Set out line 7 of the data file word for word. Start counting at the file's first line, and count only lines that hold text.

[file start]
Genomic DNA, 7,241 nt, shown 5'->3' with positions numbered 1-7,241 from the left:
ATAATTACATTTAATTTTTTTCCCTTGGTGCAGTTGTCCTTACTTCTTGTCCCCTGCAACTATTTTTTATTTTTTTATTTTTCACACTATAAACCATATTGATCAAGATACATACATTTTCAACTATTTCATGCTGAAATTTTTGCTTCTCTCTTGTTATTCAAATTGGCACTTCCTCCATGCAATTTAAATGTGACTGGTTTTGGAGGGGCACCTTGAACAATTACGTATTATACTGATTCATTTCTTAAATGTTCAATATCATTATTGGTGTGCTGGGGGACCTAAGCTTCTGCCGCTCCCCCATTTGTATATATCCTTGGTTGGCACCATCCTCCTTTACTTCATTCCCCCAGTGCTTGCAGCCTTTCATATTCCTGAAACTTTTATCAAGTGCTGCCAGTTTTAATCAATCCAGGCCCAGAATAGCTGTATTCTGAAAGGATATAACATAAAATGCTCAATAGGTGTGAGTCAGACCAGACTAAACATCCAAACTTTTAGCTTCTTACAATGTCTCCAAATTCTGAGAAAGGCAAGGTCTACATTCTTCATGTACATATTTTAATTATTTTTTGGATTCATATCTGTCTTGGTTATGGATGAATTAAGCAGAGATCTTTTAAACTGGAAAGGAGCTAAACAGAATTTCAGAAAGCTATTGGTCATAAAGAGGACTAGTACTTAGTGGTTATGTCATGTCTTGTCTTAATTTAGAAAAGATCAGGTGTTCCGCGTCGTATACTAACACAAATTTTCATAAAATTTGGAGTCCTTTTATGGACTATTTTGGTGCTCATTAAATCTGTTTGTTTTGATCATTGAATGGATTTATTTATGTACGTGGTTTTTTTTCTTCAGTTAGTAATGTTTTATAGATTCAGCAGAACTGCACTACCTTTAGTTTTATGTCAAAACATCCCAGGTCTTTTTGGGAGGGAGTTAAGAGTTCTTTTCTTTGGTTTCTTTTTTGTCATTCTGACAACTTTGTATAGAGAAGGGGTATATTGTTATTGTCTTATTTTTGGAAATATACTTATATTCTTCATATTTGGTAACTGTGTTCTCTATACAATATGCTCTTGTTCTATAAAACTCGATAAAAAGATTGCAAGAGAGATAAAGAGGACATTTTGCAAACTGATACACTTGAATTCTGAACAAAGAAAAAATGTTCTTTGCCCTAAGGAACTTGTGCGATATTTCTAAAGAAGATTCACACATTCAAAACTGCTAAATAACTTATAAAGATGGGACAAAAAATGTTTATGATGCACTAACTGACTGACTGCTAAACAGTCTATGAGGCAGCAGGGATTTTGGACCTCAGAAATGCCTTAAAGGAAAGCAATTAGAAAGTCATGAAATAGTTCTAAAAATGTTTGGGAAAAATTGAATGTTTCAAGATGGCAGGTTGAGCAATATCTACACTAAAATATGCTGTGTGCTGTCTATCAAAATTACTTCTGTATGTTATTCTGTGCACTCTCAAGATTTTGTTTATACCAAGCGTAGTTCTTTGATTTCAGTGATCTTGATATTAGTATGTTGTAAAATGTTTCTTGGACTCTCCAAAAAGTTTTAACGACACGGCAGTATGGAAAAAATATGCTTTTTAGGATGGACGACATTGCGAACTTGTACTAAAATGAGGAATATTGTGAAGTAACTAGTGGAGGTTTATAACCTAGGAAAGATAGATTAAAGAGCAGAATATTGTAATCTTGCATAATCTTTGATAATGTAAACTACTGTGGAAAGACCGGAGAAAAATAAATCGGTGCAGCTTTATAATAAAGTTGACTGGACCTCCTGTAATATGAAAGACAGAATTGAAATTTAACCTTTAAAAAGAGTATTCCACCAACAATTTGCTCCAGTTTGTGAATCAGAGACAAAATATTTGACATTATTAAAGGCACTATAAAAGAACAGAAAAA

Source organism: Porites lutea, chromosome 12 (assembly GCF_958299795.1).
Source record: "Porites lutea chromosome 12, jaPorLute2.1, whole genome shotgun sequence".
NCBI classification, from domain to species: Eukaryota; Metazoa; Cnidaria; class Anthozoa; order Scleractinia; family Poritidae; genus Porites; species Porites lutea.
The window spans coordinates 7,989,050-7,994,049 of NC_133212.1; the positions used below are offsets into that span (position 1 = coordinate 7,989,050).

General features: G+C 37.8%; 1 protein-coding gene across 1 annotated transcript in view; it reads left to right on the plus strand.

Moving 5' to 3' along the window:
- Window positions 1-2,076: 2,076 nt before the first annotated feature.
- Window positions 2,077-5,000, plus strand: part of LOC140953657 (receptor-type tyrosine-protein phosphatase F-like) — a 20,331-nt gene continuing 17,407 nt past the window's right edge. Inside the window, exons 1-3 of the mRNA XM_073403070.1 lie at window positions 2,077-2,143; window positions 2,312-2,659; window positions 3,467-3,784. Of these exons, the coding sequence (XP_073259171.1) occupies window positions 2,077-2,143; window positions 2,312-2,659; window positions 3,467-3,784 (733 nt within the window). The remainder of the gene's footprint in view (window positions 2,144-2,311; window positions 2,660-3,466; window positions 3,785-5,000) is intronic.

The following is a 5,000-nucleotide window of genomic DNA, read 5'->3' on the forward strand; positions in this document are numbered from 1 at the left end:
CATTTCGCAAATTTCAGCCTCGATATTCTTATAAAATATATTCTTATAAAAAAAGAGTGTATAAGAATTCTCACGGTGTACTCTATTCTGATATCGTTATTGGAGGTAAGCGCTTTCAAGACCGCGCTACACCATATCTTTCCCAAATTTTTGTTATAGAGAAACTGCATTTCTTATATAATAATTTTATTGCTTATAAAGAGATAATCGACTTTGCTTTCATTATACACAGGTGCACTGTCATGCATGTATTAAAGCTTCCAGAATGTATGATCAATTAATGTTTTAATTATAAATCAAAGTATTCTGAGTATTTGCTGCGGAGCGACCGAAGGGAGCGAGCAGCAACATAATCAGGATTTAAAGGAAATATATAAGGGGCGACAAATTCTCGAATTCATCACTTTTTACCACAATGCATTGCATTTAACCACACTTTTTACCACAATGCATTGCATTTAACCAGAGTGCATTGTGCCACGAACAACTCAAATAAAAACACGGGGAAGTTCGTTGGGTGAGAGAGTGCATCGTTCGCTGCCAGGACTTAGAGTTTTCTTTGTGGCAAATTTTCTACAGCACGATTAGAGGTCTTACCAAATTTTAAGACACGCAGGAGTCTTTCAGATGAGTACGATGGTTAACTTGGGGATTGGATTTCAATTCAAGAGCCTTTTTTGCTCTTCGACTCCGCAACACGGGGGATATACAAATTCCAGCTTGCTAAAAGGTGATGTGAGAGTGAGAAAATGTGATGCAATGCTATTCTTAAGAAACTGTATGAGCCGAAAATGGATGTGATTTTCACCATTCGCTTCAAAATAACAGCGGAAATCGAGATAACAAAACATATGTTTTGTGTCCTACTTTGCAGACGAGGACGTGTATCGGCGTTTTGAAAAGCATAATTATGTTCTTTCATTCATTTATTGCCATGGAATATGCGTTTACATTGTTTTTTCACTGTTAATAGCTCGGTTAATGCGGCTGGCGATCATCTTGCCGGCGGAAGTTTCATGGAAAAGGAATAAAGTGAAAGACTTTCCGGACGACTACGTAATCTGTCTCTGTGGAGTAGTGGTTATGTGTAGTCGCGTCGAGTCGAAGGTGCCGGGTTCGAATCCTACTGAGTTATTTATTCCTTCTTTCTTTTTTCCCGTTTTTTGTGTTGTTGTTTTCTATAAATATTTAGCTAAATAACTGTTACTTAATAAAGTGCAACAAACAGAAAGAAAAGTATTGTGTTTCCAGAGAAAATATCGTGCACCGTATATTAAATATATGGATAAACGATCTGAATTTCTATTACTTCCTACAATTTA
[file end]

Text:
General features: G+C 37.8%; 1 protein-coding gene across 1 annotated transcript in view; it reads left to right on the plus strand.